Yorgos Lanthimos’ The Lobster opened in theaters this weekend — a bizarre love story that takes place in a dystopian near future. According to the rules of an unnamed city, single people are forced to find a romantic partner in 45 days or otherwise be transformed into beasts. Lanthimos’ film is in good company as far as surreal love stories go. We’ve selected some of our favorites.
Michel Gondry brings his signature surrealism and whimsy to a love story that turns tragic when one of the lovers is diagnosed with a strange malady that finds a flower growing in her lungs. From writer Jon Stobezki:
Mood Indigo is a true return to form for the Michel Gondry, exploring the surreal landscape of emotion and imagination along the lines of his classics The Science of Sleep and Eternal Sunshine of the Spotless Mind. Showcasing Gondry’s signature whimsical aesthetics, gorgeous cinematography and colorfully eccentric characters, the film is a love story set in a charmingly surreal Paris about two newlyweds, Chloe (Audrey Tautou, Amélie, Coco Before Chanel) and Colin (Romain Duris, The Beat My Heart Skipped), whose whirlwind courtship is tested when an unusual illness plagues Chloe; a flower begins to grow in her lungs. Adapted from Boris Vian’s novel L’Ecume des jours/Foam of the Daze, the romantic saga was produced by Luc Bossi of Brio Films and also stars Omar Sy (The Intouchables), Aïssa Maïga (Caché) and Gad Elmaleh.
Polish art-house icon Krzysztof Kieślowski reveals the mysterious bond between a woman and her double as they live out their parallel lives, and loves, in different cities. From Roger Ebert:
This is one of the most beautiful films I’ve seen. The cinematographer, Slawomir Idziak, finds a glow in Irene Jacob’s pre-Raphaelite beauty. He uses a rich palette, including insistent reds and greens that don’t “stand” for anything but have the effect of underlining the other colors. The other color, blending with both, is golden yellow, and then there are the skin tones. Jacob, who was 24 when the film was made, has a flawless complexion that the camera lingers near to. Her face is a template waiting for experience to be added. She is open to the murmurs of the aether.
Angels wander Berlin like whispering apparitions. Bruno Ganz’s winged Damiel falls in love with a lonely trapeze artist and longs to become human in order to realize the relationship and experience human love. From Criterion:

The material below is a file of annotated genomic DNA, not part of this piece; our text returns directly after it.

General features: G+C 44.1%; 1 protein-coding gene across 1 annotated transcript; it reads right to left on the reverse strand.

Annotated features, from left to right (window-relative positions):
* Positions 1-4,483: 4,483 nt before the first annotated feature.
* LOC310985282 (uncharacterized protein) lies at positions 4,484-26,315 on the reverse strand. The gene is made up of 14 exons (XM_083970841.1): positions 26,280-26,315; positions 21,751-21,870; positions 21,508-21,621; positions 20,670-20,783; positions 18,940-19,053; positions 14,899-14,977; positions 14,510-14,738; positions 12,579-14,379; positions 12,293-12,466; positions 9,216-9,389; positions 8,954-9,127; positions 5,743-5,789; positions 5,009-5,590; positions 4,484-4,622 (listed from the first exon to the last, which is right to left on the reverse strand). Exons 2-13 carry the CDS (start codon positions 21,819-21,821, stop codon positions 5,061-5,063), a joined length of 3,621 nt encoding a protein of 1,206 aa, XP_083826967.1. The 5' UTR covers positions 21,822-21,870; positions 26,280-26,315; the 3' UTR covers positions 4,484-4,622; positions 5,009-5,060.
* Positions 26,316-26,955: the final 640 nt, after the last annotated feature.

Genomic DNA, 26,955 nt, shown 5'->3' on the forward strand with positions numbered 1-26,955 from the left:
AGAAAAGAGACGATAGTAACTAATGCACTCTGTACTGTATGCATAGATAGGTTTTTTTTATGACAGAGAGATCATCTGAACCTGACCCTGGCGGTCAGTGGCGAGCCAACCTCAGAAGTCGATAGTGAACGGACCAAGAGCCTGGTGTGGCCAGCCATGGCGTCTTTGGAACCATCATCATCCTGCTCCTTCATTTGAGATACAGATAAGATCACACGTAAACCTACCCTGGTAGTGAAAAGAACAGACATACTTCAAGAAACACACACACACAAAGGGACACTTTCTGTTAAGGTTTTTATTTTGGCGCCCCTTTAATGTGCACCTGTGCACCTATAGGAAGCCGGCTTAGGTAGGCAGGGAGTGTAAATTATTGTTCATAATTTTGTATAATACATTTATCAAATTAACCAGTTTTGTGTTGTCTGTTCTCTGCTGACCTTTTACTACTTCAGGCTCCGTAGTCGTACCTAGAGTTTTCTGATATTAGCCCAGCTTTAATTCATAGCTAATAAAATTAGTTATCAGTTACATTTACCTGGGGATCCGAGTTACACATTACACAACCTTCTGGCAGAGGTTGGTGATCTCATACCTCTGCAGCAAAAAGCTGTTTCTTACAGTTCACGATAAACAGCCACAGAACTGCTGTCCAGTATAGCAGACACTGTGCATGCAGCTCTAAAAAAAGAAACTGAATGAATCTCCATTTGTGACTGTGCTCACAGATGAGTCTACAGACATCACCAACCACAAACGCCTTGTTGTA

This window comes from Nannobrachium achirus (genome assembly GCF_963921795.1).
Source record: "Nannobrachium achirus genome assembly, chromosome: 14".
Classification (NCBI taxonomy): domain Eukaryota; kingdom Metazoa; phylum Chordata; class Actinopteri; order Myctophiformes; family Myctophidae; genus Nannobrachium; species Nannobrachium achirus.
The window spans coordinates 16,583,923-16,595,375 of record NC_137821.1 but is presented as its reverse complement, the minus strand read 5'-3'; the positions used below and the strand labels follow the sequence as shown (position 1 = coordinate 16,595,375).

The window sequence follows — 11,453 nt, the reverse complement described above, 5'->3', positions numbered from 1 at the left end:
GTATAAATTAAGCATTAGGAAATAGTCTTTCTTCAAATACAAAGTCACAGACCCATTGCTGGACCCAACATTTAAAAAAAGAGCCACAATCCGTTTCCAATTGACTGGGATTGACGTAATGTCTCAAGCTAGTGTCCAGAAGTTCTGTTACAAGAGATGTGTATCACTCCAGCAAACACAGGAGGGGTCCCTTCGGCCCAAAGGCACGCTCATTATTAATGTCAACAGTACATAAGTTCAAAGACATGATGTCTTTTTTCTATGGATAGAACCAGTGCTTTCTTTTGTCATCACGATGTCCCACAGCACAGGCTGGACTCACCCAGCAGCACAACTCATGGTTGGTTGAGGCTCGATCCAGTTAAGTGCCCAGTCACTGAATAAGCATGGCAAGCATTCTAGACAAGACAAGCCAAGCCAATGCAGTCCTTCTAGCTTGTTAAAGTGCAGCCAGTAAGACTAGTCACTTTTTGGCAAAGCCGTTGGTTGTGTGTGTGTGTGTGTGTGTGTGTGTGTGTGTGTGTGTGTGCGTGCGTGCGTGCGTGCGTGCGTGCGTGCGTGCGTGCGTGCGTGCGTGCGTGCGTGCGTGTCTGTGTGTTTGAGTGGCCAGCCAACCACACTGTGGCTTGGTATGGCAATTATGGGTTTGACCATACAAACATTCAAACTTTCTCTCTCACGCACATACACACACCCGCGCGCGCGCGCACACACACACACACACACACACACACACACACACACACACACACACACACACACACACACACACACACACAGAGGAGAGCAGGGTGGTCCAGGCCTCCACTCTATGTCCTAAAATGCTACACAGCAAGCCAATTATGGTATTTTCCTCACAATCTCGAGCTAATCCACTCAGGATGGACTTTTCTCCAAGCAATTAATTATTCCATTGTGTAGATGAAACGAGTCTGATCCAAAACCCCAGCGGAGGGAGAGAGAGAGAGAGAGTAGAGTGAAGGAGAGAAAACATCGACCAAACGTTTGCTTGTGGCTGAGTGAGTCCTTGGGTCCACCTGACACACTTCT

To watch is to love, as we see in the scene where Damiel, having fallen for Solveig Dommartin’s trapeze artist, Marion, loiters in her trailer, and is galvanized when she begins undressing. He tries to touch her but cannot. Like James Stewart in Rear Window, the angel can only watch, and he is as much defined by his helpless voyeurism as we are in the audience. On one level, the angels are pure-hearted documentarians, bearing witness to life (cinema began as documentary, after all), yet their work is not action but attention. Is there a culpability inherent in the distance of being an observer? (Michael Haneke, among others, has clearly thought so.) Damiel is an idealized surrogate for us and our role, hypnotized and passive and all too human; and if Hitchcock’s film was about the anxiety of viewing, then Wenders’s is about its melancholy, its beauty, its final limitations.
A man dies in a car crash and searches heaven and hell for his wife. Grab the tissues for this Robin Williams tear-jerker, co-starring Max von Sydow. From Nathan Rabin:
It’s easy to be cynical about the film’s crashingly anti-climactic ending and its gag-inducingly cutesy final scene. But despite its numerous missteps and miscalculations, What Dreams May Come is often a powerful, affecting piece of filmmaking. Visually stunning, even if the source material from which it draws isn’t exactly obscure, Dreams is, like Titanic, the sort of swooningly romantic epic that somehow sidesteps the intellect in favor of the purely emotional.
Luc Besson directs this romantic fantasy tale, about a suicidal crook and the angelic woman who saves him. From Mick LaSalle: